What do Hockey Players Sniff? | Getting Started with Hockey (2023)

As the national anthem concludes, the camera zooms in on players getting ready to take the ice. You see them hold something close to their nose and breath in: What is that?

Hockey players sniff smelling salts to help them focus and increase motor skills during play. Smelling salts are used across hockey and other sports to engage the lungs quickly, causing the athletes to breathe faster. This allows hockey players to be alert as soon as they get on the ice.

Some people argue that smelling salts are all hype and no results. Let’s find out what smelling salts are all about. At least watch people inhale them for the first time!

What are Smelling Salts?

Smelling salts are small packets of chemicals that produce a scent and when inhaled, a person’s lungs starting pumping faster. Athletes, among many other people, use these smelling salts to stimulate their body before performing. NHL hockey players can be seen smelling the little packages right before the puck drops.

Smelling salts are used in many different situations: war times, athletic competitions, medical situations, and anytime someone has fainted. The goal is to get the person to focus and alert their lungs and brain that we need to start working harder. Since it is an involuntary reaction when your nose catches the scent of the smelling salt, it is a good way to get someone engaged and paying attention.

If you have ever smelled something and you felt like your nose hairs were on ‘fire,’ it is a very similar sensation. At the core smelling salts are made of ammonia and perfume. Nitrogen and Hydrogen are combined to make ammonia, the main ingredient in smelling salts used by hockey players, medical professionals, and trainers.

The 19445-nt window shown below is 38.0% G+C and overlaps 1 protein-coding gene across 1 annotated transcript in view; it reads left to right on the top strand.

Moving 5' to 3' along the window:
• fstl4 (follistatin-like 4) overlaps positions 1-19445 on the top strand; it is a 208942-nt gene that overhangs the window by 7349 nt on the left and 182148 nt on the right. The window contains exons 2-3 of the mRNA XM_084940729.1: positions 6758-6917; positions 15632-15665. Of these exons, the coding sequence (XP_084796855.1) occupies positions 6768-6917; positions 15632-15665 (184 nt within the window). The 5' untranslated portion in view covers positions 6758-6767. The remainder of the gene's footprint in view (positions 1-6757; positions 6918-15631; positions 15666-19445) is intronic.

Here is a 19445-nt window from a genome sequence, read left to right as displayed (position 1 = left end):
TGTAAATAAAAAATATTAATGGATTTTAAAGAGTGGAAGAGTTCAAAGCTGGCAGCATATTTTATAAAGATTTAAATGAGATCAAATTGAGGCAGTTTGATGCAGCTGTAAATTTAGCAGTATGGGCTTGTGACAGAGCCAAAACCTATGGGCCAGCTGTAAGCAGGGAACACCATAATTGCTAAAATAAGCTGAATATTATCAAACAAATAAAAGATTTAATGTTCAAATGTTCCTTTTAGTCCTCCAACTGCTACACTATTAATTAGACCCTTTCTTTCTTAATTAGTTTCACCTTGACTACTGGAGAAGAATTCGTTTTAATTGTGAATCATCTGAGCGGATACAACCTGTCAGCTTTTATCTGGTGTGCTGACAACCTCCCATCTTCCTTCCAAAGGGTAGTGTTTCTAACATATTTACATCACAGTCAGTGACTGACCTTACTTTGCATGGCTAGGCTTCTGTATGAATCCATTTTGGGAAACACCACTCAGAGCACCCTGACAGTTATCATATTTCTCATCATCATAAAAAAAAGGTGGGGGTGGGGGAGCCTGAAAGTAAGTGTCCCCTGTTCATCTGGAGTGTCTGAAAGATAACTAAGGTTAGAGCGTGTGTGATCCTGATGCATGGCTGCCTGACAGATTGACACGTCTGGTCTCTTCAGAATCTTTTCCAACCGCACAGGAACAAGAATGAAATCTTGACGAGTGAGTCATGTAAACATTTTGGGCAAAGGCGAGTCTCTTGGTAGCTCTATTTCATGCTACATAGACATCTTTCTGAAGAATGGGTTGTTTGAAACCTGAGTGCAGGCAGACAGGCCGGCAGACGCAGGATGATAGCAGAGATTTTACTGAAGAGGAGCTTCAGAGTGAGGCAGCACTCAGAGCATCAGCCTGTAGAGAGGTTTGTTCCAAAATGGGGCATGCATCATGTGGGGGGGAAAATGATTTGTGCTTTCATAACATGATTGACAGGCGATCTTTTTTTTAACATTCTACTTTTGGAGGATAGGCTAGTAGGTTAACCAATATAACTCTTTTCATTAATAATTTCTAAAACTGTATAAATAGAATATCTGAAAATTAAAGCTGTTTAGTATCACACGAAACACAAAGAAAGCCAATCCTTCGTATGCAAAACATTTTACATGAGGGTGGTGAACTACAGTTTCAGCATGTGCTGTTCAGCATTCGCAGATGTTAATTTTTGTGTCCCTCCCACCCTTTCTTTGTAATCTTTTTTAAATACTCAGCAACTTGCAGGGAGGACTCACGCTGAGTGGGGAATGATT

If you want forgo trying them on your own and instead want to see how the professional react, take a look at this video.

If you want to see people that do not know exactly what is about to hit them take a crack at smelling salts…

Bottom line- No matter if you are a professional and have taken a few sniffs of smelling salts or have no idea what is about to hit you, the scent hits you hard, hence why medical professionals use it to wake someone up if they have passed out.

History of Smelling Salts

The earliest known existence of smelling salts dates back to the Roman era. Medical personnel would use sharp aromas like smelling salts to wake up patients after a procedure, to ensure they were still alive. Women were known to carry ammonia with their personal belongings. If they were about to pass out, they could quickly grab the container and snap back to it.

“In the 17thcentury an aqueous solution of ammonia (also calledaquila coelestis) was obtained from the distillation of shavings of harts’ horns and hooves. When crystallised, this chemical turned out to be ammonium carbonate and was initially calledsalt (or spirit) of hartshornand later became known as smelling salts when mixed with perfumes. It is also known as “baker’s ammonia” and was a forerunner to the more modern leavening agents such as baking soda and baking powder.”

McCrory, P. “Smelling salts.”British journal of sports medicinevol. 40,8 (2006): 659-60. doi:10.1136/bjsm.2006.029710

Another commonplace for smelling is war. Not in current warfare, but back in the early to mid-1900’s it was carried by all medical staff. You have probably seen it used in war movies. When soldiers got seriously wounded, doctors needed them to stay awake. If the soldier was about to pass out from the pain, medics would crack open smelling salts to keep the soldier alert.

Dr. Joe Schwarcz, who has a Ph.D. in Chemistry from McGill University, explains how smelling salts were discovered, how they were used throughout history, and what are common uses for smelling salts today. At the end of the video, he brings in one of his assistants to smell ammonia for the first time. Great reaction!